• Assess the distances that citizens currently travel to the department’s service points in order to identify the gaps in provision of services
  • Address the needs of citizens to access facilities within urban and rural areas in an equitable manner and
  • Develop strategies on affordable solutions to improve geographic access to the department’s services

The DHA Access Model is based on a 25km distance norms in urban areas and 20km distance norm in rural areas. Once the Model is finalised, the department will conduct consultative workshops and meetings with stakeholders and beneficiaries to get an understanding of a reasonable distance from their perspective given the socio-environmental and economic factors. The department will continue improving geographic access to its services through the reduction of distance norms given the changes in the distribution of the population, composition and concentration of the population, changes to socioeconomic and other characteristics, including migration, changes to human settlement patterns and new developments.

END

20 July 2020 - NW1010

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Abrahams, Ms ALA to ask the Minister of Social Development

With regard to the 1200 volunteers recruited by the National Development Agency during the Covid-19 lockdown to assist her department with food distribution, educating families on Covid-19 presentations, verification of applicants for the special Covid-19 social relief grants to fast track the process of this grant over the next six months, what (a)(i) recruitment and (ii) screening processes were followed to select the volunteers, (b) qualifications were required for the selection criteria, (c) number of volunteers were recruited in each province, (d) are the details of the impact made by the volunteers and (e) are the details of the contracts that the volunteers signed?NW1299

Reply:

a) (i). The role of the National Development Agency is the building of the capacity of civil society to provide projects and programmes that alleviate poverty in communities. To this end the NDA has a database comprised of 15 858 CSOs that have been assessed and they provide different kinds of services in communities. In the fight against COVID-19, the NDA selected CSOs from its database as well as from youth-led organisations that are involved in the fight against gender-based violence. The selected Civil Society Organisations (CSOs) provide poverty eradication interventions within their local communities. Through a grant funding intervention, each of the CSOs has enlisted volunteers to reach almost all districts within the country, to facilitate various programmes during the lockdown period.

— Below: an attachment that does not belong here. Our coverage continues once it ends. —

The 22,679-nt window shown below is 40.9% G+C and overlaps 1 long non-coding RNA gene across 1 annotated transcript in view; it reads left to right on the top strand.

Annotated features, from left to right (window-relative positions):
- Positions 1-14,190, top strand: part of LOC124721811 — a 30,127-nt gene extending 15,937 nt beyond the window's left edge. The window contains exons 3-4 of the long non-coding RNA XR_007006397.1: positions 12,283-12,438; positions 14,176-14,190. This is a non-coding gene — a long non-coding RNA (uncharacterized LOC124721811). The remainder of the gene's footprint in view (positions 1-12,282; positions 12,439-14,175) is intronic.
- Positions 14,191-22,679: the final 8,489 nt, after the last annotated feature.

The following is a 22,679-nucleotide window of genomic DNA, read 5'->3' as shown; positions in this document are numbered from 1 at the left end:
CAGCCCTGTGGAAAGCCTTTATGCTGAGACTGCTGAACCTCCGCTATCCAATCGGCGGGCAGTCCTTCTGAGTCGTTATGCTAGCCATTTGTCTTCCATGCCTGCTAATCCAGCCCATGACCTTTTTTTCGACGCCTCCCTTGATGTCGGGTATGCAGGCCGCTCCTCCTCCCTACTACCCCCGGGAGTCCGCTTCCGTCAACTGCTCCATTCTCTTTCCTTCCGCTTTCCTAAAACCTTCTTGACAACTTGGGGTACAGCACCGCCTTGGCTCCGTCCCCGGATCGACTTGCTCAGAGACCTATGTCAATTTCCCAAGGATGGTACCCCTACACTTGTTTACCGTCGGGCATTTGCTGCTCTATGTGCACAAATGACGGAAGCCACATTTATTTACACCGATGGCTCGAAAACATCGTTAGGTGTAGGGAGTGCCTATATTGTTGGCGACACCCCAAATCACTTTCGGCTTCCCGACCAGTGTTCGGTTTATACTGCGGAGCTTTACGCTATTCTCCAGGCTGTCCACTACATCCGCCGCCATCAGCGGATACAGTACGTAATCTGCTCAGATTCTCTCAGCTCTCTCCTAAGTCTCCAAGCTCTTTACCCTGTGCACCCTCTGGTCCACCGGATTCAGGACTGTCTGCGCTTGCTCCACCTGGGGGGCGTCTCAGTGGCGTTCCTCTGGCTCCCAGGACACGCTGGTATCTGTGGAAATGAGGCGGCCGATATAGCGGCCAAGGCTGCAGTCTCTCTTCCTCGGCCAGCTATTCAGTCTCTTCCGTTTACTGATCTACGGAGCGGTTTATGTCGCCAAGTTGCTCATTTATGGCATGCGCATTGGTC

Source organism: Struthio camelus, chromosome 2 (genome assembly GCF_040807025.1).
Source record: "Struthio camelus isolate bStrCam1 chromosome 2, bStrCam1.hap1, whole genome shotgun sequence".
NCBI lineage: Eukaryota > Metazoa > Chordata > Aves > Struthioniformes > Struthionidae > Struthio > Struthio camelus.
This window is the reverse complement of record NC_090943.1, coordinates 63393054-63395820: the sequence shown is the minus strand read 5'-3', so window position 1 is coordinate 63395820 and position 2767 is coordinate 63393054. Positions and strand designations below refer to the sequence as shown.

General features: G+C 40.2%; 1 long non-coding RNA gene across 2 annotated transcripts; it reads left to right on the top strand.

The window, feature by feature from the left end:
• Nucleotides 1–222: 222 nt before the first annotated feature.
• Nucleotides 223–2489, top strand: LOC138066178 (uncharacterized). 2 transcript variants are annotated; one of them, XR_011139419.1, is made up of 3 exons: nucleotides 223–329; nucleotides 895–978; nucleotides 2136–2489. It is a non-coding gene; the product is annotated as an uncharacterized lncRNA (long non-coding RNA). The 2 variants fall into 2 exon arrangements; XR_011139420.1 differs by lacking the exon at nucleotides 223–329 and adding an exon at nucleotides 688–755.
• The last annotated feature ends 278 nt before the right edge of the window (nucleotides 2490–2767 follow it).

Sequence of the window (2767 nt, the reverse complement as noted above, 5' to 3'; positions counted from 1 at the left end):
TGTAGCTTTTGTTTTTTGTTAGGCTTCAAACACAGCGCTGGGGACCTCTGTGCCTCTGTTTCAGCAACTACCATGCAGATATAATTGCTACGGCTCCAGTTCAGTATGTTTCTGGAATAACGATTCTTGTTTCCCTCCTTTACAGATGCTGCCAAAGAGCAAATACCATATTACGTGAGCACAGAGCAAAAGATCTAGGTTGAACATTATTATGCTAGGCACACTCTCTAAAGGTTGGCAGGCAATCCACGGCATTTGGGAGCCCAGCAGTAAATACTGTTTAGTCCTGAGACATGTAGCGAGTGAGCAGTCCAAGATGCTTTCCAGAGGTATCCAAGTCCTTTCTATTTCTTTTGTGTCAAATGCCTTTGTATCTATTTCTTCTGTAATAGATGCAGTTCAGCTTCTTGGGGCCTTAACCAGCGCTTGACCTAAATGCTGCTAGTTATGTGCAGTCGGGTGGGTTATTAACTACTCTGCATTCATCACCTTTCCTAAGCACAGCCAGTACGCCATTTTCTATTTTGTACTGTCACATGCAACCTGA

(ii) The NDA does not directly recruit and enter into an employment relationship with the volunteers. The Volunteers are selected and screened by the CSOs themselves and drawn from their own lists of community workers and filed workers.

b) The volunteers were not required to provide qualifications. However, they have the relevant skills for the work to be done and The CSOs and volunteers were provided training by already established provincial teams which include the Departments of Social Development, Health, SASSA and Municipalities.

c) number of volunteers were recruited in each province

Province

Number of Volunteers

Eastern Cape

92

Free State

40

Gauteng

10

KwaZulu Natal

130

Limpopo

60

Mpumalanga

50

North West

40

Northern Cape

40

Western Cape

110

d) The volunteers have reached a total number of 76679 households and have done the following:

  • assisting communities with distribution of food parcels, support of elderly and disabled persons;
  • dissemination of Covid-19 information at hot spots as well as door-to-door within communities. The volunteers also provide translations of the advocacy material
  • data collection in the households on useful information which can be shared with relevant departments and entities.